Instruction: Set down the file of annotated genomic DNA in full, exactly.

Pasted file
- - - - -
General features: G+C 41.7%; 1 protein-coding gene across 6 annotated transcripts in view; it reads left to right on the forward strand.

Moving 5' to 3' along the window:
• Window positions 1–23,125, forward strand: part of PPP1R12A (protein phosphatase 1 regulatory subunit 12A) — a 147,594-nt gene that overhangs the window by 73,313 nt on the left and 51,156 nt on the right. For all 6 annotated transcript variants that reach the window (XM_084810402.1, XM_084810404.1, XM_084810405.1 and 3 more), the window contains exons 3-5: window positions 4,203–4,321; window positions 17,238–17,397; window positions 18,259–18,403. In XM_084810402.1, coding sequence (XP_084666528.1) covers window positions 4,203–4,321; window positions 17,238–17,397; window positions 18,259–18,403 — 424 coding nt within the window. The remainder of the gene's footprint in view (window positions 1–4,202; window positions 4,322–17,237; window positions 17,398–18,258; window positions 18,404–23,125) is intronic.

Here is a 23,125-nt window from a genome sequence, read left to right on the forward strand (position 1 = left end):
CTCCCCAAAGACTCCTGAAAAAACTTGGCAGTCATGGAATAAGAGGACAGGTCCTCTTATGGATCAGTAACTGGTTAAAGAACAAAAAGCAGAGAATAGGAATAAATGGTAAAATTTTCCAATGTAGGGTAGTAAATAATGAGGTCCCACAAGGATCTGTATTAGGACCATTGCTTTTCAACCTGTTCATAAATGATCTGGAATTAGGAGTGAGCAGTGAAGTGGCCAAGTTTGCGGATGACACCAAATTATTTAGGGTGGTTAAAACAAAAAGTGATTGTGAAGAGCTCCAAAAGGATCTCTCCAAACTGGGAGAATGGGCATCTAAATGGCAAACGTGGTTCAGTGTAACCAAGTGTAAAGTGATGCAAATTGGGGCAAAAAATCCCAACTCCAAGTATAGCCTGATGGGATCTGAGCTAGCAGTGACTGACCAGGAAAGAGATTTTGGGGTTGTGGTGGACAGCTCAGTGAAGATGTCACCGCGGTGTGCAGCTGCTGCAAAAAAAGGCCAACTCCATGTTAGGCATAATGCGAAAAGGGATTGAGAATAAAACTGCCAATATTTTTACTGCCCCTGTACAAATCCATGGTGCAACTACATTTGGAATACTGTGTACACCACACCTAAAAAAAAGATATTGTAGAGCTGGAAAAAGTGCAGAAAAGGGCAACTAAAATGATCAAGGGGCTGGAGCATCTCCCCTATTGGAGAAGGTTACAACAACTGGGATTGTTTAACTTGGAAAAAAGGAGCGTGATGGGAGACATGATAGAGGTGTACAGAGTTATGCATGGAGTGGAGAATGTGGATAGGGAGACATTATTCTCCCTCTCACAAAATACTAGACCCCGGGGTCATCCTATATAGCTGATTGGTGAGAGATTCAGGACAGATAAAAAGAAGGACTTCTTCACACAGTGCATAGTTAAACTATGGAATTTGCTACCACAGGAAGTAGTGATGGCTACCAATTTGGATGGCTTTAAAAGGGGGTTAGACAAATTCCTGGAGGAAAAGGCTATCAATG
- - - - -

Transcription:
General features: G+C 41.7%; 1 protein-coding gene across 6 annotated transcripts in view; it reads left to right on the forward strand.

Moving 5' to 3' along the window:
• Window positions 1–23,125, forward strand: part of PPP1R12A (protein phosphatase 1 regulatory subunit 12A) — a 147,594-nt gene that overhangs the window by 73,313 nt on the left and 51,156 nt on the right. For all 6 annotated transcript variants that reach the window (XM_084810402.1, XM_084810404.1, XM_084810405.1 and 3 more), the window contains exons 3-5: window positions 4,203–4,321; window positions 17,238–17,397; window positions 18,259–18,403. In XM_084810402.1, coding sequence (XP_084666528.1) covers window positions 4,203–4,321; window positions 17,238–17,397; window positions 18,259–18,403 — 424 coding nt within the window. The remainder of the gene's footprint in view (window positions 1–4,202; window positions 4,322–17,237; window positions 17,398–18,258; window positions 18,404–23,125) is intronic.

Here is a 23,125-nt window from a genome sequence, read left to right on the forward strand (position 1 = left end):
CTCCCCAAAGACTCCTGAAAAAACTTGGCAGTCATGGAATAAGAGGACAGGTCCTCTTATGGATCAGTAACTGGTTAAAGAACAAAAAGCAGAGAATAGGAATAAATGGTAAAATTTTCCAATGTAGGGTAGTAAATAATGAGGTCCCACAAGGATCTGTATTAGGACCATTGCTTTTCAACCTGTTCATAAATGATCTGGAATTAGGAGTGAGCAGTGAAGTGGCCAAGTTTGCGGATGACACCAAATTATTTAGGGTGGTTAAAACAAAAAGTGATTGTGAAGAGCTCCAAAAGGATCTCTCCAAACTGGGAGAATGGGCATCTAAATGGCAAACGTGGTTCAGTGTAACCAAGTGTAAAGTGATGCAAATTGGGGCAAAAAATCCCAACTCCAAGTATAGCCTGATGGGATCTGAGCTAGCAGTGACTGACCAGGAAAGAGATTTTGGGGTTGTGGTGGACAGCTCAGTGAAGATGTCACCGCGGTGTGCAGCTGCTGCAAAAAAAGGCCAACTCCATGTTAGGCATAATGCGAAAAGGGATTGAGAATAAAACTGCCAATATTTTTACTGCCCCTGTACAAATCCATGGTGCAACTACATTTGGAATACTGTGTACACCACACCTAAAAAAAAGATATTGTAGAGCTGGAAAAAGTGCAGAAAAGGGCAACTAAAATGATCAAGGGGCTGGAGCATCTCCCCTATTGGAGAAGGTTACAACAACTGGGATTGTTTAACTTGGAAAAAAGGAGCGTGATGGGAGACATGATAGAGGTGTACAGAGTTATGCATGGAGTGGAGAATGTGGATAGGGAGACATTATTCTCCCTCTCACAAAATACTAGACCCCGGGGTCATCCTATATAGCTGATTGGTGAGAGATTCAGGACAGATAAAAAGAAGGACTTCTTCACACAGTGCATAGTTAAACTATGGAATTTGCTACCACAGGAAGTAGTGATGGCTACCAATTTGGATGGCTTTAAAAGGGGGTTAGACAAATTCCTGGAGGAAAAGGCTATCAATG